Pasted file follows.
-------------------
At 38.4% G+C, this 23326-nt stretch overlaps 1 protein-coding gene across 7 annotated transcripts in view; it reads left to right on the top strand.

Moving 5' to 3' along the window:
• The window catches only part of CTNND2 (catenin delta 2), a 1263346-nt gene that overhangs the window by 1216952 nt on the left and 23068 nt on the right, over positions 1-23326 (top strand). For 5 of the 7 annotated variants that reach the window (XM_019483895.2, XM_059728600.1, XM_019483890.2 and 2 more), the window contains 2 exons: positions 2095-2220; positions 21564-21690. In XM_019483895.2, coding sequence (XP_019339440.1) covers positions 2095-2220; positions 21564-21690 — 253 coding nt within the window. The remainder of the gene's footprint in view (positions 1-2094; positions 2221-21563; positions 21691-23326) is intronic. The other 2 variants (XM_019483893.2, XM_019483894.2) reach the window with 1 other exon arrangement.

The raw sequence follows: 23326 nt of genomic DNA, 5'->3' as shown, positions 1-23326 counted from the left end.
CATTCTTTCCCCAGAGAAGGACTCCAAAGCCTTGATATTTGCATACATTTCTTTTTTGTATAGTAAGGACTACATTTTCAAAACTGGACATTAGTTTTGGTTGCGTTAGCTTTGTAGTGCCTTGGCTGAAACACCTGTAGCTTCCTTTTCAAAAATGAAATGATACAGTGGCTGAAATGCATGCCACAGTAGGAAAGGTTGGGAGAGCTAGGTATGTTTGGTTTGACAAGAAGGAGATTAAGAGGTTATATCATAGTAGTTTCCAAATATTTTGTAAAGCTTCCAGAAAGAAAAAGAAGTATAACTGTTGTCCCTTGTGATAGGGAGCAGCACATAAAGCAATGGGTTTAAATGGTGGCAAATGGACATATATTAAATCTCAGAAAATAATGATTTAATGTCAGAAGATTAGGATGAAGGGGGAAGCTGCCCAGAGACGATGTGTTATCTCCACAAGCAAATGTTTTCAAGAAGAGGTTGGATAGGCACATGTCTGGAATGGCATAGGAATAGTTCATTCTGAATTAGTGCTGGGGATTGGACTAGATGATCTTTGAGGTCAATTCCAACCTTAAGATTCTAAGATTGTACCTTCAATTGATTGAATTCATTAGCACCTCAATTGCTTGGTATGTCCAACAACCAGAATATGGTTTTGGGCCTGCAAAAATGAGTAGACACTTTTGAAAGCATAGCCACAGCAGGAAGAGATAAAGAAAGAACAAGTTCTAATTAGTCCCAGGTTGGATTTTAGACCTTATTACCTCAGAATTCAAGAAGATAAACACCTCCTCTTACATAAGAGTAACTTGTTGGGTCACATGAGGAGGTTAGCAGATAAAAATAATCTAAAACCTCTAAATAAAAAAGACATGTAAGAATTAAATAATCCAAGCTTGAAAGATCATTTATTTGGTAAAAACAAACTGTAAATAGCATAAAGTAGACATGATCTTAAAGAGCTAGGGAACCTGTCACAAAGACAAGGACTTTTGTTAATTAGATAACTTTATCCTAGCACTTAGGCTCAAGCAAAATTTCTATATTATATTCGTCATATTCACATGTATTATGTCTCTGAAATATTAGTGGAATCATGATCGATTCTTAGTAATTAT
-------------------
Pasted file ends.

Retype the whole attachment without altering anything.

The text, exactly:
At 38.4% G+C, this 23326-nt stretch overlaps 1 protein-coding gene across 7 annotated transcripts in view; it reads left to right on the top strand.

Moving 5' to 3' along the window:
• The window catches only part of CTNND2 (catenin delta 2), a 1263346-nt gene that overhangs the window by 1216952 nt on the left and 23068 nt on the right, over positions 1-23326 (top strand). For 5 of the 7 annotated variants that reach the window (XM_019483895.2, XM_059728600.1, XM_019483890.2 and 2 more), the window contains 2 exons: positions 2095-2220; positions 21564-21690. In XM_019483895.2, coding sequence (XP_019339440.1) covers positions 2095-2220; positions 21564-21690 — 253 coding nt within the window. The remainder of the gene's footprint in view (positions 1-2094; positions 2221-21563; positions 21691-23326) is intronic. The other 2 variants (XM_019483893.2, XM_019483894.2) reach the window with 1 other exon arrangement.

The raw sequence follows: 23326 nt of genomic DNA, 5'->3' as shown, positions 1-23326 counted from the left end.
CATTCTTTCCCCAGAGAAGGACTCCAAAGCCTTGATATTTGCATACATTTCTTTTTTGTATAGTAAGGACTACATTTTCAAAACTGGACATTAGTTTTGGTTGCGTTAGCTTTGTAGTGCCTTGGCTGAAACACCTGTAGCTTCCTTTTCAAAAATGAAATGATACAGTGGCTGAAATGCATGCCACAGTAGGAAAGGTTGGGAGAGCTAGGTATGTTTGGTTTGACAAGAAGGAGATTAAGAGGTTATATCATAGTAGTTTCCAAATATTTTGTAAAGCTTCCAGAAAGAAAAAGAAGTATAACTGTTGTCCCTTGTGATAGGGAGCAGCACATAAAGCAATGGGTTTAAATGGTGGCAAATGGACATATATTAAATCTCAGAAAATAATGATTTAATGTCAGAAGATTAGGATGAAGGGGGAAGCTGCCCAGAGACGATGTGTTATCTCCACAAGCAAATGTTTTCAAGAAGAGGTTGGATAGGCACATGTCTGGAATGGCATAGGAATAGTTCATTCTGAATTAGTGCTGGGGATTGGACTAGATGATCTTTGAGGTCAATTCCAACCTTAAGATTCTAAGATTGTACCTTCAATTGATTGAATTCATTAGCACCTCAATTGCTTGGTATGTCCAACAACCAGAATATGGTTTTGGGCCTGCAAAAATGAGTAGACACTTTTGAAAGCATAGCCACAGCAGGAAGAGATAAAGAAAGAACAAGTTCTAATTAGTCCCAGGTTGGATTTTAGACCTTATTACCTCAGAATTCAAGAAGATAAACACCTCCTCTTACATAAGAGTAACTTGTTGGGTCACATGAGGAGGTTAGCAGATAAAAATAATCTAAAACCTCTAAATAAAAAAGACATGTAAGAATTAAATAATCCAAGCTTGAAAGATCATTTATTTGGTAAAAACAAACTGTAAATAGCATAAAGTAGACATGATCTTAAAGAGCTAGGGAACCTGTCACAAAGACAAGGACTTTTGTTAATTAGATAACTTTATCCTAGCACTTAGGCTCAAGCAAAATTTCTATATTATATTCGTCATATTCACATGTATTATGTCTCTGAAATATTAGTGGAATCATGATCGATTCTTAGTAATTAT